German grilled on Oxy charges
Prosecutors suspect that Hosterbach was involved in allegedly paying bribes to professors at Seoul National University and Hoseo University for favorable chemical tests and reports.
After the Korea Centers for Disease Control and Prevention first linked mysterious pulmonary illnesses and deaths to humidifier sterilizers in 2011, Reckitt Benckiser Korea requested institutes including the Seoul National University and Hoseo University to conduct toxicity tests on its Oxy brand of sterilizer.
The company paid a total of some 700 to 800 million won ($588,237 to $672,271) to four to five organizations for the reports, according to prosecutors. The company allegedly paid an additional 12 million won to a Seoul National University professor and 24 million won to a Hoseo University professor heading the toxicity tests. The professors told prosecutors that they did not report the payments to the universities’ research foundations. Prosecutors suspect these to be bribes paid to the professors for favorable test results and that Hosterbach was involved.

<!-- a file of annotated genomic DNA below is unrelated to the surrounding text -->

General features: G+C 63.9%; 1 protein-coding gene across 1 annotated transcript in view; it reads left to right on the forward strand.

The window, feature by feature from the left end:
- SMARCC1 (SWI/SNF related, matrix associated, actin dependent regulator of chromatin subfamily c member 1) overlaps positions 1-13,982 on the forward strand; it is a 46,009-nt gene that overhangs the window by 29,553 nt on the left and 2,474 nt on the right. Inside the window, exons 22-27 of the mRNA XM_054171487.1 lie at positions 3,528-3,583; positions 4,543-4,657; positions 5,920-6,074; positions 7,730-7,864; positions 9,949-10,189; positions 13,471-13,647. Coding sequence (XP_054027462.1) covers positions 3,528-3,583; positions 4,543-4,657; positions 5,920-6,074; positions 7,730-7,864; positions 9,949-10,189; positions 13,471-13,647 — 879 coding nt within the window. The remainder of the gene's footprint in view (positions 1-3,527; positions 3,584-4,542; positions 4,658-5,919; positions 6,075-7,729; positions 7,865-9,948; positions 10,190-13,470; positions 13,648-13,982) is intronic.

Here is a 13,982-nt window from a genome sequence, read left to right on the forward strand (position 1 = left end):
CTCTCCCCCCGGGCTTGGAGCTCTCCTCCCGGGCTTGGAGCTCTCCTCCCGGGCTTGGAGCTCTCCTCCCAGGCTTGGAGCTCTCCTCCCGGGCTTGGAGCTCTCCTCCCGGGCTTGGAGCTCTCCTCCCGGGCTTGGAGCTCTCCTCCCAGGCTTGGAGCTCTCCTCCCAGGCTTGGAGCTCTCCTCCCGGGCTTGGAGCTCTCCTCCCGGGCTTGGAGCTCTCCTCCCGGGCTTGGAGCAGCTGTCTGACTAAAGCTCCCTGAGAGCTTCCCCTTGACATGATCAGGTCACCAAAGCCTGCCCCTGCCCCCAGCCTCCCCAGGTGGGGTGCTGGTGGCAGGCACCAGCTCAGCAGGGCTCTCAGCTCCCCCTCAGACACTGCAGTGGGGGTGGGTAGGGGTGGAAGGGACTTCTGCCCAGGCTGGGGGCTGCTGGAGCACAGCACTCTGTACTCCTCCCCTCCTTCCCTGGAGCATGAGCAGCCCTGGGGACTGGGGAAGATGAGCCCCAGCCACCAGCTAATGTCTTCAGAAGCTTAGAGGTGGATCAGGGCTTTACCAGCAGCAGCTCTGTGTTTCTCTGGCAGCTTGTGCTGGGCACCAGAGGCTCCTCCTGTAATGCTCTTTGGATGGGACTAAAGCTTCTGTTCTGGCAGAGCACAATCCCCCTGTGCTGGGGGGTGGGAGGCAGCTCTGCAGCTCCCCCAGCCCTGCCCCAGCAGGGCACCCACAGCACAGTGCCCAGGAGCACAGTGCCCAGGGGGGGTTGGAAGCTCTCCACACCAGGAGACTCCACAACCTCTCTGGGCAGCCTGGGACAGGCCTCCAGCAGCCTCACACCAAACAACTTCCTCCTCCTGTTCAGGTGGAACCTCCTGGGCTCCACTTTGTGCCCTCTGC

Prosecutors also discovered an email exchange between the company and the Seoul National University professor in October 2011, in which the Oxy manufacturer asked the professor to prove through the toxicity test the harmlessness of the Oxy sterilizer and that the victims’ pulmonary illnesses stemmed from other causes. The email also included a contract agreement from the company to pay the professor 4 million won per month for three months.
The professors have argued that these personal bank account transfers were consulting fees but prosecutors suspect them to be bribes since they were paid before the professors released the test results.
Hosterbach walked into the Seoul Central District Prosecutors’ Office on Thursday wearing sunglasses and did not answer reporters’ requests for a comment to the victims. He is currently banned from leaving Korea.
The Oxy line of humidifier sterilizers by Reckitt Benckiser Korea is reported to have sickened 177, of which 70 died, according to prosecutors.
More foreign employees and executives of the company are likely to be summoned including John Lee, former CEO of the company from 2005 to 2010 and current CEO of Google Korea. Prosecutors will be questioning Lee on whether he was aware of the toxicity of polyhexamethylene guanidine (PHMG), a compound used in Oxy sterilizers, when he was in charge of the company.
Gaurav Jain, another former CEO of the company, may also be summoned, though the procedures may be more complicated due to the fact that he is not in Korea. Prosecutors suspect Jain may have been involved in manipulating toxicity tests.
Shin Hyun-woo, CEO of the company from the 1990s to 2005, is being detained and faces charges of involuntary manslaughter and negligence. PHMG was used by the company from 2000, when Shin was CEO.
BY JANG HYUK-JIN, JEONG JIN-WOO [firstname.lastname@example.org]